5 common mistakes new parents make
Let’s face it: Children aren’t the only ones who need to be taught proper money habits. Sure, their money plan may be simpler (saving to buy that Barbie or Tonka truck, or buying that Barbie or Tonka truck), but the basic principles of living on less than you make and saving for purchases with cash is something that adults struggle with. And you can’t afford to do that when kids come into the picture.
Here are 5 common mistakes that new parents make, and tips for avoiding them:
Not having a budget – Granted, you don’t need to be a parent to have a spending plan, but money generally gets tighter when you have a baby. One parent may stay home, and there’s an extra person to feed and clothe. The good news is that babies don’t cost as much as society tells you, but the bad news is that not having a budget will still sink you. Write down your income and your expenses before the month begins, agree on it, and stick to it. Your family is depending on it.
Not having life or disability insurance – If you don’t have the right level of insurance, then that baby’s scream is your wake-up call. If something happens to you and you can’t work or breathe anymore, that won’t stop your family’s need to be fed and have the lights kept on. You need 8 to 10 times your income in life insurance and long term disability insurance equal to about 60% of your income. You probably spend more eating out in a week then you’d pay for these insurances in a month, so there’s no excuse not to have it.
Buying life insurance for the baby – this is without a doubt the hardest one to think about, but it is thankfully simple. Don’t get life insurance on your baby. If something happened to him or her, a rider on your life insurance policy would take care of burial expenses. ‘Nuff said.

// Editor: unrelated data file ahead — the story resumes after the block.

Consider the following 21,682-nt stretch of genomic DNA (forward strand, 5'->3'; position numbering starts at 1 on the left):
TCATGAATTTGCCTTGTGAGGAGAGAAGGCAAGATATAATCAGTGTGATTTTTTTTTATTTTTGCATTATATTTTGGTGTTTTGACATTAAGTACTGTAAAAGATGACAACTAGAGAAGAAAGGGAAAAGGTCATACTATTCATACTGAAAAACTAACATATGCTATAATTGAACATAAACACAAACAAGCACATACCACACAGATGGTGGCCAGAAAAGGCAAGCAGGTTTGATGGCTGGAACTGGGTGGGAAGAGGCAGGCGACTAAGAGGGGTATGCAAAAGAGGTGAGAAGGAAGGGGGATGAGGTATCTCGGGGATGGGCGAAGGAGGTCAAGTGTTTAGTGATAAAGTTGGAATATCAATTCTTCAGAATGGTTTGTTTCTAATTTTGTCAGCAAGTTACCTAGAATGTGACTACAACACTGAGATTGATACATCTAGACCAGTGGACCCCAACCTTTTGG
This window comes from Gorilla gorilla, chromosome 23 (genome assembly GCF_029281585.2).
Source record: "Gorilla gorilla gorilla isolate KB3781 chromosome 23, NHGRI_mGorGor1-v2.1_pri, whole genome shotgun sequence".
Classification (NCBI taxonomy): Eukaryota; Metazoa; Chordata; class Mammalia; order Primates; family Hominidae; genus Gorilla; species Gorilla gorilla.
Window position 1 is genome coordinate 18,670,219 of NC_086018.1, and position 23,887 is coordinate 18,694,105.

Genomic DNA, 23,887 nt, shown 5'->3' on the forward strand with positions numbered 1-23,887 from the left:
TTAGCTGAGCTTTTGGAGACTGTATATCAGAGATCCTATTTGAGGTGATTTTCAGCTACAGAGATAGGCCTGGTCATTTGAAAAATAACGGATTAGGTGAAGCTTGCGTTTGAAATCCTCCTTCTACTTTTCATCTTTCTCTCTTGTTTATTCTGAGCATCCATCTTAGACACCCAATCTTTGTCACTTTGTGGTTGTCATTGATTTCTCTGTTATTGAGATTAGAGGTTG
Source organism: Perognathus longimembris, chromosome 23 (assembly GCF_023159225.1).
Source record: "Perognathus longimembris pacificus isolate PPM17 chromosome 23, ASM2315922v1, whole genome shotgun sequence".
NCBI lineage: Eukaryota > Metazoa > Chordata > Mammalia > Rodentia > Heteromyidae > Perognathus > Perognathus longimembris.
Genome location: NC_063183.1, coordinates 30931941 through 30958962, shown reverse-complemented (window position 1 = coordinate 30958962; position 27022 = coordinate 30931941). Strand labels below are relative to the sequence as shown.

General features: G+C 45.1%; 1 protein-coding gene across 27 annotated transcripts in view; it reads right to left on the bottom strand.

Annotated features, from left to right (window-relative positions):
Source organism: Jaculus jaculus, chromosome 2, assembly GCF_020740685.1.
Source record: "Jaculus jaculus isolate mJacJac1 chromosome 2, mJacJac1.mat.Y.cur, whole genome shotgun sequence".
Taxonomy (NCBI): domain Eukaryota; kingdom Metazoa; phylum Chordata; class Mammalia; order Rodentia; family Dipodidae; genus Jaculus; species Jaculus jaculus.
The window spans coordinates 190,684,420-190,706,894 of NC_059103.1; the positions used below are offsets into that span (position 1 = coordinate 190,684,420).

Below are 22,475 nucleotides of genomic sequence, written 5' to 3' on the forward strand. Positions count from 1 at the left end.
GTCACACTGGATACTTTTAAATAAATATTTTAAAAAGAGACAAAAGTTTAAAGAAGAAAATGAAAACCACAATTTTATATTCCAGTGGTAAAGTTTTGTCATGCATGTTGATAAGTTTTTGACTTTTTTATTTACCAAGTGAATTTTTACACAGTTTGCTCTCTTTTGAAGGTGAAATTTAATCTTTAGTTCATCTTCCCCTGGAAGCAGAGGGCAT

Saving for college at the expense of retirement – Do your Baby Steps in the right order. Once you’re out of debt and have a full emergency fund, then put 15% of your income into retirement for Baby Step 4. Then and only then do you start funding college. Fight the urge to start saving for the kids until the time is right. Keep something in mind; the difference between college and retirement is that there are other options to help the child get through school. Scholarships, the kids getting a job, going to a cheaper school, etc. What alternative to you have for retirement? Social Security?
Not having a will – stupid, stupid, stupid, stupid. Did we mention it was stupid to not have a will in place for a new parent? Even if you’re not concerned about who gets your money, let’s focus on something else. If you both die without a will that names a guardian for your child, then the courts decide who raises your son or daughter. They don’t care about them as much as you do, so they won’t be as concerned if Billy or Mary goes to live with an irresponsible parent who won’t raise them right. Do you want that future for your child?
Sources: Gazelle Gazette, Kiplinger.com
Entry filed under: Budgeting, College Planning, Insurance, Kids, Retirement, Will and Estate Planning. Tags: Budgeting, college savings, disability insurance, finances, financial plan, life insurance, Money-wise, Retirement, will.